The Bigfork area is nearly 2,900 feet above sea level. The beautiful village of Bigfork is situated along a sparkling bay where the wild, white waters of the Swan River run into Flathead Lake. For its location, Bigfork and The Flathead Valley have a relatively mild climate and can best be described as an area of climatic transition between coastal and continental. With more than 180 miles of shoreline, Flathead Lake is the largest natural freshwater lake west of the Mississippi, providing visitors a playground for fishing, boating and all varieties of water sports. Bigfork’s year-round resident population is approximately 5,100.
Bigfork has a way of capturing the imagination and stealing hearts, and yet it means something different to everyone. Some come for the untouched wilderness and wildlife. Others want to experience the culture of the old west. And still others just want to sit by a fire, disconnect from the world, and reconnect to themselves. Bigfork isn’t just a Montana lakeside resort, a nature-lover’s paradise or a quaint, western stage-stop. It’s all these things and more in one unforgettable place. Whatever Montana you dream of, you’ll find more of it in Bigfork.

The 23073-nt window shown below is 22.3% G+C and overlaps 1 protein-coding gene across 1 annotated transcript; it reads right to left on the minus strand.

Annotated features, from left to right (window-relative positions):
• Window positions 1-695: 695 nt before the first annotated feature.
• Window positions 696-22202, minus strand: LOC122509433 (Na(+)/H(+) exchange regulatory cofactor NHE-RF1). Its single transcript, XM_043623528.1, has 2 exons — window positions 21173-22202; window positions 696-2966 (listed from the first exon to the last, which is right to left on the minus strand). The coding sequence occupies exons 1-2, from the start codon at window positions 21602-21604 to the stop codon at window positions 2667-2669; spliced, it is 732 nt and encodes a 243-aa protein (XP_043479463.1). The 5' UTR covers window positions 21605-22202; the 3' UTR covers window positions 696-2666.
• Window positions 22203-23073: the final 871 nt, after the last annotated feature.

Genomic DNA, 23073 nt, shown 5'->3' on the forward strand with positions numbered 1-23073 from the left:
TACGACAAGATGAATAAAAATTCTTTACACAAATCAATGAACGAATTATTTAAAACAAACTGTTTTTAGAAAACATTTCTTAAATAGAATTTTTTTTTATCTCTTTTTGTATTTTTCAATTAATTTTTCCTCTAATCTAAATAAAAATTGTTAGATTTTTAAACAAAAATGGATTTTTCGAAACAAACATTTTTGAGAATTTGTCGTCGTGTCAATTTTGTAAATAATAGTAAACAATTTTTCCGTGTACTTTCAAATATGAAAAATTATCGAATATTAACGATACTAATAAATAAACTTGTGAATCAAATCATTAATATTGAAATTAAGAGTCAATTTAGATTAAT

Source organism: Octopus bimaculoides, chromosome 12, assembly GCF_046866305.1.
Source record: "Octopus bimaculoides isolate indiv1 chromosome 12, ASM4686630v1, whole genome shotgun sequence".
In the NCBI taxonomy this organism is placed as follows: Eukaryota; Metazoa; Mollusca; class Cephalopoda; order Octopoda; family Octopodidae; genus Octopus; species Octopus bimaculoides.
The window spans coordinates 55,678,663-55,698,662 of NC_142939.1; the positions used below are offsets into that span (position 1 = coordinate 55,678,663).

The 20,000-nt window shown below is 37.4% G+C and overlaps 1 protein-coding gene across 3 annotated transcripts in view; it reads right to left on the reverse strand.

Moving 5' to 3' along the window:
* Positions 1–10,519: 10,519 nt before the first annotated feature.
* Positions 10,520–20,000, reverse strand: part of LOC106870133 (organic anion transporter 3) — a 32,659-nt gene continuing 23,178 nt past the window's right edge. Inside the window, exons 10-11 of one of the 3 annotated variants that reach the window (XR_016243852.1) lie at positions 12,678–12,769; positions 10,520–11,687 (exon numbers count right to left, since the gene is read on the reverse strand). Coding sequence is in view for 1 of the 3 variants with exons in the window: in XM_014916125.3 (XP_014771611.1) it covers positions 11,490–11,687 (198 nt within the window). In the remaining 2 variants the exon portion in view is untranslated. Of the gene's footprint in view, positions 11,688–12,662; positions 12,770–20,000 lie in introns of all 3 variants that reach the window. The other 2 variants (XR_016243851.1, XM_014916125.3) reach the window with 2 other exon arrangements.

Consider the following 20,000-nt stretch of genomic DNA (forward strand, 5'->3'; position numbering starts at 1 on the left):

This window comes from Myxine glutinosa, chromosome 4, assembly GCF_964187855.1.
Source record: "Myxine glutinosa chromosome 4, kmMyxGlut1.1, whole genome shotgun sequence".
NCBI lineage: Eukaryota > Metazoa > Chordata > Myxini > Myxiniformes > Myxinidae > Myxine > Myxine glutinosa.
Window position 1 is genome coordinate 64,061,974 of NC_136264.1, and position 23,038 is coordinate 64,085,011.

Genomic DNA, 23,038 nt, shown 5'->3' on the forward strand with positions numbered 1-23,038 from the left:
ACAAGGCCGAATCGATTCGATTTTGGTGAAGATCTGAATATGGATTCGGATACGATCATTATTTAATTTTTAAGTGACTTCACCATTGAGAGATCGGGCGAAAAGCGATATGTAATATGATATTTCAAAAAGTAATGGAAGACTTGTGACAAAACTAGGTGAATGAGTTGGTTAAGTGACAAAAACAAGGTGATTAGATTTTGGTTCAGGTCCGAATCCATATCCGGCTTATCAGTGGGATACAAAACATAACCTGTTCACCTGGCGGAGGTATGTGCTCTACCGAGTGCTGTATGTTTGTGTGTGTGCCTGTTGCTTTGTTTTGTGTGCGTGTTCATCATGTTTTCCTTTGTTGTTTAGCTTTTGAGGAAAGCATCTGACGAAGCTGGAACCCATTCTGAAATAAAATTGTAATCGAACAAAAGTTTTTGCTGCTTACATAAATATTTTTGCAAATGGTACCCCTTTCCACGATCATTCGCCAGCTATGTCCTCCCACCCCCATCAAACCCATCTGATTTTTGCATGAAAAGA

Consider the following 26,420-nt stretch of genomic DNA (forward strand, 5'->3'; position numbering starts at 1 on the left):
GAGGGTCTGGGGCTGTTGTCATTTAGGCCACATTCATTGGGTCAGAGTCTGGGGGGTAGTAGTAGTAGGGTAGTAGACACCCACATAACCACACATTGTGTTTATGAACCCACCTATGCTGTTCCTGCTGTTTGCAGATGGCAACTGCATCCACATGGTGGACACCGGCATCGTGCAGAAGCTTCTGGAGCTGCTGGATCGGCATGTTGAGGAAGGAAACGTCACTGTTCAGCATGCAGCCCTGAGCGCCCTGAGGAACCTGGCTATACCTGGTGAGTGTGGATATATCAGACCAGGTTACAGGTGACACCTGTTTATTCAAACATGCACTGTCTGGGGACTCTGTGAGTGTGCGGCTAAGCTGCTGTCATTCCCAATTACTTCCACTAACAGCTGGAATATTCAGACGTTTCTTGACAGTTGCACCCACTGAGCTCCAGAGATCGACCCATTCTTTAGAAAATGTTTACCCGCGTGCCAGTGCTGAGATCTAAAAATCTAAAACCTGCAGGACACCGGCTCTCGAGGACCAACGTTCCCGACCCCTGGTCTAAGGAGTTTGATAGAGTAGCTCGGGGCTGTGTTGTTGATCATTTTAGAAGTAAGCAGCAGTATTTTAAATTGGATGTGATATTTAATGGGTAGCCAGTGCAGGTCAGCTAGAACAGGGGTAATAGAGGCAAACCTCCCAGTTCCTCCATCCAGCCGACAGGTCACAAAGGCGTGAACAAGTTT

How Bigfork came to be
It’s easy to understand why our town’s founder, a young Everit L. Sliter, fell in love with Bigfork when he first arrived for a hunting and fishing trip in 1889. Like many of today’s residents, Sliter was awed by the vastness of Flathead Lake, the rolling Swan and Flathead Rivers that feed it, and the majestic mountains that cradle Bigfork like a precious jewel.
By 1894, Sliter had relocated his family from his native Michigan and purchased nearly 140 acres in Bigfork, where he planted one of the largest orchards in the valley. Sliter went on to build an estate, which included Bigfork’s first hotel rooms, and a post office. His vision laid the groundwork for future development and helped establish the Bigfork we know today.
The natural surroundings that made a Montanan out of Everit Sliter are still just as awe-inspiring, and our little town of Bigfork is still one of Flathead Valley’s most beautiful places. Many of the places you can visit today have ties to Bigfork’s historic past, including Eva Gates Preserves, which was founded in 1949, Bigfork Center for the Performing Arts, which has been a Bigfork institution for over 50 years, the Bigfork Inn, which was first opened as a hotel in 1910 and now serves as a family friendly restaurant and meeting place, and of course the old steel bridge that was built in 1911 to replace a wooden bridge that had spanned the Swan River since 1900.
If you’d like to learn more about Bigfork and its colorful past, visit Bigfork Art and Cultural Center to learn about The Bigfork Documentary Project, which tells the story of Bigfork: its geography, early settlement and growth, and the journey to its current place of culture, recreation, and community. The project was a labor of love for locals Denny Kellogg, Tabby Ivy, Ed Gillenwater, and Don Beans, and all proceeds from the documentary film and accompanying book will benefit the Bigfork Arts and Cultural Center (BACC).
Visit Bigfork Chamber of Commerce for more information.